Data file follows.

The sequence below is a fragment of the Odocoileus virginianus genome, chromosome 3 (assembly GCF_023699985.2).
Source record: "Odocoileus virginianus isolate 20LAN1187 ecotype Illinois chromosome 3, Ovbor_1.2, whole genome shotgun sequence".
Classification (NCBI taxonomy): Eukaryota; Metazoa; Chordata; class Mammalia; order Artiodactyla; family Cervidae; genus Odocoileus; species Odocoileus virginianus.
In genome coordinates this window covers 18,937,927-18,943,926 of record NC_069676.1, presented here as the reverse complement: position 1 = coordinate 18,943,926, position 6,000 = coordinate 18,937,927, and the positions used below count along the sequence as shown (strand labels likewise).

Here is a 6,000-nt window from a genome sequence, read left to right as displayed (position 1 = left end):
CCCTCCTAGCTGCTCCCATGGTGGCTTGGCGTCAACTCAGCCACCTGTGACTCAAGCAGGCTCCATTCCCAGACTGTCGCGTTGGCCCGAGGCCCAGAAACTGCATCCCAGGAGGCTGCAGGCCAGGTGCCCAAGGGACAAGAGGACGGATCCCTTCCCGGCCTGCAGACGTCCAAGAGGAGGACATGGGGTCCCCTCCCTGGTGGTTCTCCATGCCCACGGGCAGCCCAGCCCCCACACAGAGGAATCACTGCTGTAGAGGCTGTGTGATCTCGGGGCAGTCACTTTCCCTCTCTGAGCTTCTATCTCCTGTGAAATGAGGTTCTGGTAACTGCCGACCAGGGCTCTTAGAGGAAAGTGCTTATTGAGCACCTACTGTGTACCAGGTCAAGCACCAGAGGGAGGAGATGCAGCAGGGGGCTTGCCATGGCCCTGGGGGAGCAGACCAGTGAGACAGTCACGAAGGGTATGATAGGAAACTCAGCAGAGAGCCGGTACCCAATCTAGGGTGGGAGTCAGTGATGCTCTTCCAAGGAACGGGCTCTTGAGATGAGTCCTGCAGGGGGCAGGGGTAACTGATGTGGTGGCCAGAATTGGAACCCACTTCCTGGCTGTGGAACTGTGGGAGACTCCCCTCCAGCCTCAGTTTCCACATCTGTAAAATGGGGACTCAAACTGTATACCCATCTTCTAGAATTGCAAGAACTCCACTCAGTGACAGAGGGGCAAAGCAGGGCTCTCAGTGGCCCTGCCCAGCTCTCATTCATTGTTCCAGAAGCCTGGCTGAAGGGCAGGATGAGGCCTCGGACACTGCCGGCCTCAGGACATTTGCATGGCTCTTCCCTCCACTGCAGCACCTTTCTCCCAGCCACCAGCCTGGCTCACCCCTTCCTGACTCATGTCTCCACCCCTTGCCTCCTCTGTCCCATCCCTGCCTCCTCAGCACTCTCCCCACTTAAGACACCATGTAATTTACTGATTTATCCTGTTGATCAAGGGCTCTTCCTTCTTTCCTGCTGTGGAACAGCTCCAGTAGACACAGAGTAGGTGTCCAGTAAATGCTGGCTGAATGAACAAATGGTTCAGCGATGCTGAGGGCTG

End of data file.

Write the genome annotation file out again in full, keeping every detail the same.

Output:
The sequence below is a fragment of the Odocoileus virginianus genome, chromosome 3 (assembly GCF_023699985.2).
Source record: "Odocoileus virginianus isolate 20LAN1187 ecotype Illinois chromosome 3, Ovbor_1.2, whole genome shotgun sequence".
Classification (NCBI taxonomy): Eukaryota; Metazoa; Chordata; class Mammalia; order Artiodactyla; family Cervidae; genus Odocoileus; species Odocoileus virginianus.
In genome coordinates this window covers 18,937,927-18,943,926 of record NC_069676.1, presented here as the reverse complement: position 1 = coordinate 18,943,926, position 6,000 = coordinate 18,937,927, and the positions used below count along the sequence as shown (strand labels likewise).

Here is a 6,000-nt window from a genome sequence, read left to right as displayed (position 1 = left end):
CCCTCCTAGCTGCTCCCATGGTGGCTTGGCGTCAACTCAGCCACCTGTGACTCAAGCAGGCTCCATTCCCAGACTGTCGCGTTGGCCCGAGGCCCAGAAACTGCATCCCAGGAGGCTGCAGGCCAGGTGCCCAAGGGACAAGAGGACGGATCCCTTCCCGGCCTGCAGACGTCCAAGAGGAGGACATGGGGTCCCCTCCCTGGTGGTTCTCCATGCCCACGGGCAGCCCAGCCCCCACACAGAGGAATCACTGCTGTAGAGGCTGTGTGATCTCGGGGCAGTCACTTTCCCTCTCTGAGCTTCTATCTCCTGTGAAATGAGGTTCTGGTAACTGCCGACCAGGGCTCTTAGAGGAAAGTGCTTATTGAGCACCTACTGTGTACCAGGTCAAGCACCAGAGGGAGGAGATGCAGCAGGGGGCTTGCCATGGCCCTGGGGGAGCAGACCAGTGAGACAGTCACGAAGGGTATGATAGGAAACTCAGCAGAGAGCCGGTACCCAATCTAGGGTGGGAGTCAGTGATGCTCTTCCAAGGAACGGGCTCTTGAGATGAGTCCTGCAGGGGGCAGGGGTAACTGATGTGGTGGCCAGAATTGGAACCCACTTCCTGGCTGTGGAACTGTGGGAGACTCCCCTCCAGCCTCAGTTTCCACATCTGTAAAATGGGGACTCAAACTGTATACCCATCTTCTAGAATTGCAAGAACTCCACTCAGTGACAGAGGGGCAAAGCAGGGCTCTCAGTGGCCCTGCCCAGCTCTCATTCATTGTTCCAGAAGCCTGGCTGAAGGGCAGGATGAGGCCTCGGACACTGCCGGCCTCAGGACATTTGCATGGCTCTTCCCTCCACTGCAGCACCTTTCTCCCAGCCACCAGCCTGGCTCACCCCTTCCTGACTCATGTCTCCACCCCTTGCCTCCTCTGTCCCATCCCTGCCTCCTCAGCACTCTCCCCACTTAAGACACCATGTAATTTACTGATTTATCCTGTTGATCAAGGGCTCTTCCTTCTTTCCTGCTGTGGAACAGCTCCAGTAGACACAGAGTAGGTGTCCAGTAAATGCTGGCTGAATGAACAAATGGTTCAGCGATGCTGAGGGCTG